about:blank (Chris Bouchard) sends in our first featured ReMix of Fire Emblem: Genealogy of the Holy War, one of the series' lesser-known/mixed entries, expanding on an original source with an eclectic & chill trip-hoppish soundscape:
"Beloved One" is minimal and brief. There's a choir lead, an acoustic arpeggio, and sections are punctuated by a moment of silence. In the context of the game, I'd say it's among the most memorable pieces of music. After slowly making my way through the series (for better or worse, I will now always associate Fire Emblem with 2020), this short song stuck with me.
This remix uses the original's arpeggio as a foundation, and uses those moments of silence to add some atmosphere for transitions. The arpeggio is pretty much there throughout the track, though in some sections it has been changed into chords and in other parts it's in a different key.
I went a little buckwild with everything else, adding some improvised solos and variations on the lead as well as some drums, bass, and a copious amount of atmospheric sounds and samples.
For the ending, I transposed some of the melody from "End of Despair" (also from Genealogy), but the reference is probably too brief for this to be considered a remix of both songs.
Overall, I just tried to make this sound big, triumphant, and bittersweet. Hope you all enjoy it."
Reminds me a bit of DJ Shadow; Chris always manages to blend in a bunch of interesting sounds/textures, often defying easy categorization, and this is no exception - a quieter, haunting ambient intro yields to some pretty gigantic beats & a more electronic/downbeat type of jam. This quiet/loud shift (specifically, 0'33") definitely split the judges panel, with some finding it too disruptive; not me, personally, but you may want to adjust your volume levels in anticipation. DarkSim's vote resonated with me the most:
"What a beautiful intro - that subtle string pad dripping in reverb, followed by a very reflective and serene piano, set to a backdrop of what could be battle noise in the distance, evokes images of standing on an ancient battlefield, looking on as two armies go at one another.
The kick brings us back to Earth at 0:35 and we snap out of our shell-shock as we’re hit square in the chest with a wall of sound. I love the stylistic choice here to go big for the main source melody’s introduction, although the lead for me feels a little thin. I’d like a little more character to the saw, perhaps with some layering or extra stereo space to help it stand out. The lead at 1:51 is a more interesting sound, although the balance between the lead and drums here feels the wrong way round - the kick and snare are way up in the mix, and those filtered scream effects are also punching above their weight. There’s some nice detail in the lead synth that you really have to strain to hear, which is a shame.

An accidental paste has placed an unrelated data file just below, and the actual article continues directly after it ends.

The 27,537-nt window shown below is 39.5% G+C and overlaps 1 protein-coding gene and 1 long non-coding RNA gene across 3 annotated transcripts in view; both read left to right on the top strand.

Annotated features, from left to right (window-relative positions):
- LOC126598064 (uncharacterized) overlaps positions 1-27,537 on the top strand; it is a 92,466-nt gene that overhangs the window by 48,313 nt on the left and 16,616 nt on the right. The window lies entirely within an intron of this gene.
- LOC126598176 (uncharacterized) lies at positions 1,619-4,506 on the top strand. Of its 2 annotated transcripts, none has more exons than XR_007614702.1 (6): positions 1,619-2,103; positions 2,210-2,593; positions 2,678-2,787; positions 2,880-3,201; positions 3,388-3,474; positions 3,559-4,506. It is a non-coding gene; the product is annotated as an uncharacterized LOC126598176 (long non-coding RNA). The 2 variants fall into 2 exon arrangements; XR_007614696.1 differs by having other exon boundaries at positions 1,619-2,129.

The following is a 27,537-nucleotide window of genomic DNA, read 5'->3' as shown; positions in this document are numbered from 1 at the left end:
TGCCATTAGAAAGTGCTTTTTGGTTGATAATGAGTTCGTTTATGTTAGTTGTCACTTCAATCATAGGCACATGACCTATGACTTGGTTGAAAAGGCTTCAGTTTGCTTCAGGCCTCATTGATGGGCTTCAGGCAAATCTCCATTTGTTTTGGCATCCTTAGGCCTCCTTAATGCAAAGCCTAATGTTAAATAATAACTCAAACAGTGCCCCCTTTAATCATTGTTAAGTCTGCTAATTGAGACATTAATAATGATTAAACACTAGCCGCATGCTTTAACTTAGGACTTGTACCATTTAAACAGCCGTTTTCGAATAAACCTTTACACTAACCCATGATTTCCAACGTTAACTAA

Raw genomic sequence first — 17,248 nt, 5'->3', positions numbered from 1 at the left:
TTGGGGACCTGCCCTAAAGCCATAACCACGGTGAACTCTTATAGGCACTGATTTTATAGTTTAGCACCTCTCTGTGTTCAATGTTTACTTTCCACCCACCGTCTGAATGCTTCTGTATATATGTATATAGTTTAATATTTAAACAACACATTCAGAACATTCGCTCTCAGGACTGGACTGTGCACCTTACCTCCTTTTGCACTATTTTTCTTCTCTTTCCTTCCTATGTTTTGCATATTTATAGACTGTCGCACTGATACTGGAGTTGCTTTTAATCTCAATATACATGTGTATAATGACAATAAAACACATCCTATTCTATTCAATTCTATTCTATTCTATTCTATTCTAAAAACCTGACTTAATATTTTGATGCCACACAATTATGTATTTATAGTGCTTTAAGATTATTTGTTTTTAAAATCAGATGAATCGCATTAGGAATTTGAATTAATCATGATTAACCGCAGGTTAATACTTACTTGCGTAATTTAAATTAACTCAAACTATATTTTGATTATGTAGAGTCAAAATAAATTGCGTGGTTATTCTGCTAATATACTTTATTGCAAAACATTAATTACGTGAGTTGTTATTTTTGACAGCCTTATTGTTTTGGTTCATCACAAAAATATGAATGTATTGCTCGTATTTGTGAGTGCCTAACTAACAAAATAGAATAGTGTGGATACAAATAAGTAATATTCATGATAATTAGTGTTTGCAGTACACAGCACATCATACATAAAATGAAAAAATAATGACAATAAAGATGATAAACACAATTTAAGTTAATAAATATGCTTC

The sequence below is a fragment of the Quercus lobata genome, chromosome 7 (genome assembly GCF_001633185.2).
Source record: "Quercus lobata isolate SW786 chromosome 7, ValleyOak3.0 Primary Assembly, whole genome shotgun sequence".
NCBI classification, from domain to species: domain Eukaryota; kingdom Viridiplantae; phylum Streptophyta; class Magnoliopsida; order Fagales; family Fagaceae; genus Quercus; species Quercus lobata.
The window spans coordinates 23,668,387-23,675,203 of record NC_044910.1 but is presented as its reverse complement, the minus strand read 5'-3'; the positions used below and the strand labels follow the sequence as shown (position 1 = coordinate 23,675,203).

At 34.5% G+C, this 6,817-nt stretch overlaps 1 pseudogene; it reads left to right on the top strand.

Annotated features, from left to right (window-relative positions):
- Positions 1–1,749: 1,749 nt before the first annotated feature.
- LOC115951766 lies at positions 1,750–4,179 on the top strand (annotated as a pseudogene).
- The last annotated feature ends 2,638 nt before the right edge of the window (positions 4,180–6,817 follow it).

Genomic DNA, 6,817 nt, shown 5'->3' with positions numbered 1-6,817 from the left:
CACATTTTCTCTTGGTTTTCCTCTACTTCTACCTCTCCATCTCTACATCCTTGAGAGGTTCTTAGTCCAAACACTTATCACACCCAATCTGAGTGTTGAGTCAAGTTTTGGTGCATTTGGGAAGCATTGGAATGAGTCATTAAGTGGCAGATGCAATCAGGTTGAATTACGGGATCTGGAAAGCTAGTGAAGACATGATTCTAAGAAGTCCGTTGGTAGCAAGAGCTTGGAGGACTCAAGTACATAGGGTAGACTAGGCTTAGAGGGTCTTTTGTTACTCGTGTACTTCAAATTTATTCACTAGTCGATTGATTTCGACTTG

2:46-3:11 is my favourite section, stripping everything back to the piano playing the source melody with that gorgeous reverb from the intro and a soft synth bell on the arp. The fire sound effects sound like they’ve been bitcrushed, and are a bit distracting to me - I’d have preferred them to be more natural sounding, and it’s an interesting choice to compress them and use them as a short build at 3:10. I felt that a little ill-fitting for the mood, however if you’re going for a calm/hectic juxtaposition then I suppose it’s a success!
The unresolved melody into more distorted noise to finish was a good way to work in elements of another source tune, and hint at some sort of battle aftermath, where lives can be rebuilt and melodies resolved.
This track isn’t without its flaws - some balance issues in the mixing being the main offenders - however as a whole the creativity is excellent, and it tells a cohesive story to the listener."
Yes, and yes; great play-by-play & highlights, but I'm also nodding my head at the conclusion - creativity & a worthwhile, engrossing journey make a difference. I'm sure it's been employed in a similar way elsewhere, but the manipulated crowd noise was one of several elements that hit me as fresh and raised my eyebrows - in a good way. That type of surprise is worth some rough edges, and sometimes even requires them as part of the execution/context, I think. I'm not enough of a Fire Emblem geek to know this game, but I loved Awakening (Tharja!), and I'm jealous that Chris had enough time to play through them all. Very unique, compelling stuff from about:blank - enjoy!
Sources Arranged (2 Songs)
- Primary Game:
Fire Emblem: Genealogy of the Holy War (Nintendo
Music by Yuka Tsujiyoko
- "Beloved One"
"End of Despair"
- Downtempo,Trip Hop
- Choir,Electric Piano,Electronic,Sound FX,Synth
- Effects > Lo-Fi
- 7,287,227 bytes
- Size: 7,287,227 bytes
- MD5 Checksum: 1fe4aafa9cac13af8fd48ecd34b26151
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